Baby making should be easy as 1-2-3. When we are young we’re taught in Human Biology class how pregnancy occurs, never expecting that when we are ready to start a family, the process is not as easy, at least not for some.
The fact is one in six couples will have difficulty getting pregnant and in about half of these couples, male infertility plays a role.
What’s a good definition of male infertility?
We define it as a man’s inability to get his partner pregnant due to low sperm production, abnormal sperm function or blockages that prevent the delivery of sperm. Illnesses, injuries, chronic health problems, lifestyle choices and other factors can play a role in causing male infertility.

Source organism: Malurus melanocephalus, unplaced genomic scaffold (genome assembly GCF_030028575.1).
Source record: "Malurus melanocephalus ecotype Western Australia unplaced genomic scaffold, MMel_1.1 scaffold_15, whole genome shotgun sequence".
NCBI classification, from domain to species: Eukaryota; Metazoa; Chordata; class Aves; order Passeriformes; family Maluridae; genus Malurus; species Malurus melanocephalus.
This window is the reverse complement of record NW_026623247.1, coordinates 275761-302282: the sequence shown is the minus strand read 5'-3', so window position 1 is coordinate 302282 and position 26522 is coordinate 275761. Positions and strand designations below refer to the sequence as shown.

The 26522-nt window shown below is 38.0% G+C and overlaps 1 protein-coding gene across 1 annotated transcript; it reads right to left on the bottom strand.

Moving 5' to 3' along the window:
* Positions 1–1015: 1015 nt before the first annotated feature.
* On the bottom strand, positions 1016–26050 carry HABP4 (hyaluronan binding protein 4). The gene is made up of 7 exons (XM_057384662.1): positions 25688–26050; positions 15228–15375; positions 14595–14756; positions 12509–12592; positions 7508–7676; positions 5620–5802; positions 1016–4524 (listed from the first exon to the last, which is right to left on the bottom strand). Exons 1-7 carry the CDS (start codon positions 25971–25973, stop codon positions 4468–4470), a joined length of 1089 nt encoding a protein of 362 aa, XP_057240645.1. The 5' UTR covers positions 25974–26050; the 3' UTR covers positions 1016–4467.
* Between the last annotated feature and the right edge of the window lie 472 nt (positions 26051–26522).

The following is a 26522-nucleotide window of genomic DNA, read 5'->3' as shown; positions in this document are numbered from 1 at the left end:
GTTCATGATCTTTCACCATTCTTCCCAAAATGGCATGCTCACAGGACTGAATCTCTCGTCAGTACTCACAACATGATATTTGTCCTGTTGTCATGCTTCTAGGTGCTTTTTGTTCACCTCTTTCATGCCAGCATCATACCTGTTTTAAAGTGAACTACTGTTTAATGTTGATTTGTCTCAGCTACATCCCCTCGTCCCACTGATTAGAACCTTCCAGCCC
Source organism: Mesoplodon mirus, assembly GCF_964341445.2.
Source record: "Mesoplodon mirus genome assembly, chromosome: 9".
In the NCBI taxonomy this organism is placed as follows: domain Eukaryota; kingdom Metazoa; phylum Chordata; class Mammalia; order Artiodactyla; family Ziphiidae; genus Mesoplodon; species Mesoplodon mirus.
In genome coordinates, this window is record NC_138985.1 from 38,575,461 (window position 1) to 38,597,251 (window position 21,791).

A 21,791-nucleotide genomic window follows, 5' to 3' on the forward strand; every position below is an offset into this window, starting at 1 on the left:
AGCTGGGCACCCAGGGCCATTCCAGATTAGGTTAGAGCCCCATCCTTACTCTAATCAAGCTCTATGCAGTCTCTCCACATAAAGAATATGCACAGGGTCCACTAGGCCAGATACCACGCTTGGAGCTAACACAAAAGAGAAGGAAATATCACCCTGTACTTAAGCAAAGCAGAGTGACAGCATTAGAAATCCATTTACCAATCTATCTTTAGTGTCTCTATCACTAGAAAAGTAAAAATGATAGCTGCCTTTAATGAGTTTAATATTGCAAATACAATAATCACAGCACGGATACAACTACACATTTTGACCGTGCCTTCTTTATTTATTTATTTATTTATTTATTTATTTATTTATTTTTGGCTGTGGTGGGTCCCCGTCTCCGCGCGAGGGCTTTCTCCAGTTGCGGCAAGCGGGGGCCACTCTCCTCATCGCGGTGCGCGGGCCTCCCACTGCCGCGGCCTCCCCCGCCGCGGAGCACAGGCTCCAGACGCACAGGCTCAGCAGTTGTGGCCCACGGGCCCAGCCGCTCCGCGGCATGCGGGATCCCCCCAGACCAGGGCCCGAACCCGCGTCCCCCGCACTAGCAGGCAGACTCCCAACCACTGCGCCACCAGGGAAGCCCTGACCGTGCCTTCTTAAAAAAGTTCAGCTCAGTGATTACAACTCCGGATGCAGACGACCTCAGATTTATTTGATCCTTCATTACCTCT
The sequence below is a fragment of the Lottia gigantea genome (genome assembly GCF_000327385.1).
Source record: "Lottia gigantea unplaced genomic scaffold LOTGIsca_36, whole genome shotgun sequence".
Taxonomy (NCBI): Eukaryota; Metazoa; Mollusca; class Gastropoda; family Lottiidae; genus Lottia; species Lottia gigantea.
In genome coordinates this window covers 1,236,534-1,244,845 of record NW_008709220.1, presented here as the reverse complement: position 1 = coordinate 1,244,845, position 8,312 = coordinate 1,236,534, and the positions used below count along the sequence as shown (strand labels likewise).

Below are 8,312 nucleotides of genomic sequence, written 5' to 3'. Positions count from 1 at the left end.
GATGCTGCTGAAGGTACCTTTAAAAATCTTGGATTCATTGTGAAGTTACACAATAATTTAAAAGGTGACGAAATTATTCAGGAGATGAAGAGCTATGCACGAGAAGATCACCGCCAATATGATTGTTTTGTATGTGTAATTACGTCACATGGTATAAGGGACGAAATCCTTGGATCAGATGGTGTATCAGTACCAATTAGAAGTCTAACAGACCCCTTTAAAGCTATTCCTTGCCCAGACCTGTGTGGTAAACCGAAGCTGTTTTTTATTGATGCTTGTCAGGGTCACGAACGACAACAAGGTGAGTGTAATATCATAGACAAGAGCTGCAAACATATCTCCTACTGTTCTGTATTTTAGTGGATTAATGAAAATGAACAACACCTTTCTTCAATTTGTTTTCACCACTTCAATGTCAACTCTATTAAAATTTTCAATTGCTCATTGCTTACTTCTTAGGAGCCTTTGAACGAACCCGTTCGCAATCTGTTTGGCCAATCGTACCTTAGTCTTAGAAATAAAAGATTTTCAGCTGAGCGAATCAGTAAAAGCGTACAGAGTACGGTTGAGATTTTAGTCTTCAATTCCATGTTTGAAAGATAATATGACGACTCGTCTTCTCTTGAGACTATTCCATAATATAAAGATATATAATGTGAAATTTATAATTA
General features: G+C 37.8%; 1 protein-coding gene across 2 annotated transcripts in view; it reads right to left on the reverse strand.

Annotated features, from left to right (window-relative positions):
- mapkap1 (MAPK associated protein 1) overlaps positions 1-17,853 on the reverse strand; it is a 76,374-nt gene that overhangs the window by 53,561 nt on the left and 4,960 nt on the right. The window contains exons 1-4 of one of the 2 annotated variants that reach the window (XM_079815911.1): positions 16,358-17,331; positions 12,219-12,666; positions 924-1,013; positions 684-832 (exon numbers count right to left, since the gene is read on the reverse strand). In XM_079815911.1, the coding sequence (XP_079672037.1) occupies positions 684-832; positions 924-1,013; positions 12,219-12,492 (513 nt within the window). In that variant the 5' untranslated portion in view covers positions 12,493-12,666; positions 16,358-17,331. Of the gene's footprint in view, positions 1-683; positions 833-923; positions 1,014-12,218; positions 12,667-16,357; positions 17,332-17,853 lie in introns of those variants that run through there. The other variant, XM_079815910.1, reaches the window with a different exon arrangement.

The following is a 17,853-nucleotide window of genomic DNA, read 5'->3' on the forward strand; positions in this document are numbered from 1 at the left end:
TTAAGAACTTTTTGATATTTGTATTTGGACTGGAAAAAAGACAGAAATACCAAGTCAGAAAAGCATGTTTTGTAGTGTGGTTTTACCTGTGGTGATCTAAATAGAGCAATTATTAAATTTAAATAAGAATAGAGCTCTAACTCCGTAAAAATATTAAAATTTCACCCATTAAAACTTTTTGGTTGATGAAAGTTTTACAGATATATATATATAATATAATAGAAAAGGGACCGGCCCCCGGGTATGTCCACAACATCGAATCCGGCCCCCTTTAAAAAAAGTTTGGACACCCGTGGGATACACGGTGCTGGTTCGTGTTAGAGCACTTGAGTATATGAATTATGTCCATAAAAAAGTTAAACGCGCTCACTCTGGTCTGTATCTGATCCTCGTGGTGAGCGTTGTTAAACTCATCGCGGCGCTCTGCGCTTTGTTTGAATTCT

At our fertility centres in both Barbados and Trinidad and Tobago, the male patient often asks us after a diagnosis “Could I have known before? Should I have seen the warning signs?
The answer in most cases is no.
At times there are no obvious signs of a man’s infertility. Intercourse, erections and ejaculation can and do happen without difficulty and the quantity and appearance of the ejaculated semen can generally appear normal to the naked eye. Under the microscope that’s where a different story begins to appear and medical tests are always needed to find out if a man is infertile. For instance we know that having a lower than normal sperm count with fewer than 15 million sperm per millilitre of semen or a total sperm count of less than 39 million per ejaculate spells trouble once a couple decides it’s time to start a family.
However there are some indicators that a couple can look out for:
– Difficulty with ejaculation, reduced sexual desire or difficulty maintaining an erection (erectile dysfunction)
– Pain, swelling or a lump in the testicle area
– Recurrent respiratory infections
– Decreased facial or body hair or other signs of a chromosomal or hormonal abnormality